Federal authorities said Wednesday that they will conduct extensive tests on the health effects of MCHM, the chemical that spilled and tainted the public water supply of 300,000 West Virginians in January.
The National Toxicology Program, part of the National Institutes of Health, will test the chemical – known for its licorice-like odor – on pregnant mice to see what it does to their young. In the weeks after the spill, authorities advised pregnant women against drinking the water, even after officials had lifted the ban for other people.
Scientists at NIH will also test the chemical on rats to see what it does to their livers, according to The Charleston Gazette. Experts will also expose fish and bugs to the coal processing fluid. The testing is expected to cost about $1 million and take about a year.
“After all these months, it's positive we are moving forward, particularly with developing independent studies which will give our citizens more confidence in their outcomes,” said Rahul Gupta, who is director of the Kanawha-Charleston Health Department and has pushed for further testing.
Environmental activists in the region hailed the move by federal authorities and state officials. Sen. Joe Manchin, D-West Virginia, helped bring it about.
“If only such testing had been done long before the chemical was placed in leaky tanks about a mile upstream from the tap water intake for 300,000 people!” said Robin Blakeman, an organizer with the Ohio Valley Environmental Coalition.
“West Virginia regulators and elected officials need to learn a lesson from this, and should strongly support federal-level studies and long-term medical monitoring, as well as improved regulations that will preserve our remaining clean tap water sources, now and in the future,” he said.
The Centers for Disease Control and Prevention will send an official to determine whether authorities should conduct long-term tests of people who had been exposed to the chemical directly, by drinking or bathing, according to the Gazette.
The chairman of the U.S. Chemical Safety Board, an independent federal agency charged with investigating industrial chemical accidents, also endorsed additional testing.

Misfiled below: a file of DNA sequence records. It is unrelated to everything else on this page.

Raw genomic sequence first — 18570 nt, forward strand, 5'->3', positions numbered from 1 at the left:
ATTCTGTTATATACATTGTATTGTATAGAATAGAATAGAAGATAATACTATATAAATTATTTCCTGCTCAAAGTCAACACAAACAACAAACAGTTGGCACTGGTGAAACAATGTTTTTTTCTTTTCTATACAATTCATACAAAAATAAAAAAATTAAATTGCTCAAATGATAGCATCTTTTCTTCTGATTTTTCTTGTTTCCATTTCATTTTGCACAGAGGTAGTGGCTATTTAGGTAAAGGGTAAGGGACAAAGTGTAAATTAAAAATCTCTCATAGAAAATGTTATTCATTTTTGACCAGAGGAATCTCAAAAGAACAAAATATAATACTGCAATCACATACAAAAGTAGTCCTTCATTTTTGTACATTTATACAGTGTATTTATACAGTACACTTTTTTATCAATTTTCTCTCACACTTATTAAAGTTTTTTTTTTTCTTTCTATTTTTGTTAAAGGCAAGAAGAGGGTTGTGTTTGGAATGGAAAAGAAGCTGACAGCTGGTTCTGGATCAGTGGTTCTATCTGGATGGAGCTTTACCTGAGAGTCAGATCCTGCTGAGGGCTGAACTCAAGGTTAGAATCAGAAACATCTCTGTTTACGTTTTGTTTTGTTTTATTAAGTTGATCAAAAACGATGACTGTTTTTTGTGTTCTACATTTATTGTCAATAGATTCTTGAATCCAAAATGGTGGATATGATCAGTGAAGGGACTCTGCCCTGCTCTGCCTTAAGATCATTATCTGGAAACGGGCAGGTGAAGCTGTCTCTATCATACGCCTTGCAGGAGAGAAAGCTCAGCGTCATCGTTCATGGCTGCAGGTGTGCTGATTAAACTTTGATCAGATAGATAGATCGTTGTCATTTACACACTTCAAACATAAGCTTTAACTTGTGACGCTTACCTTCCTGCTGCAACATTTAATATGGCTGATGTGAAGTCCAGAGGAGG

“There is an absence of toxicological studies available on long-term exposure to MCHM,” said the chairman, Rafael Moure-Eraso. “We applaud any efforts to bring additional information to the people of West Virginia.”
On the day of the spill, Jan. 9, some residents of the region – often those in isolated or rural areas – did not hear about the leak or the ban on using tap water until they had already washed in it, consumed it or cooked with it. State officials had discouraged all of those activities.
Many area residents who did drink the MCHM-tainted water reported nausea and rashes. Worried for their children or themselves, many people crowded hospital waiting rooms. No fatalities or injuries were linked to the spill, but almost eight months later many residents remain uneasy about their tap water, buying bottled water if they can afford it.
The spill, which came from a Freedom Industries tank along the Elk River, prompted an explicit water ban for about a week in parts of the West Virginia capital and surrounding area, with state health authorities issuing all clears only after the MCHM had dissipated.
During the ban, residents relied either on free water provided by the Federal Emergency Management Agency or charities, or bought bottled water.
But since little was known about the chemical involved, residents wondered whether their leaders really knew when the water was safe for drinking, cooking or bathing.
Ahead of the test results, the environmental coalition's Blakeman is not taking any chances.
“Most people that I know and work with are still not using their tap water for drinking or any type of cooking that would infuse the food with the tap water,” Blakeman said. “This includes me.”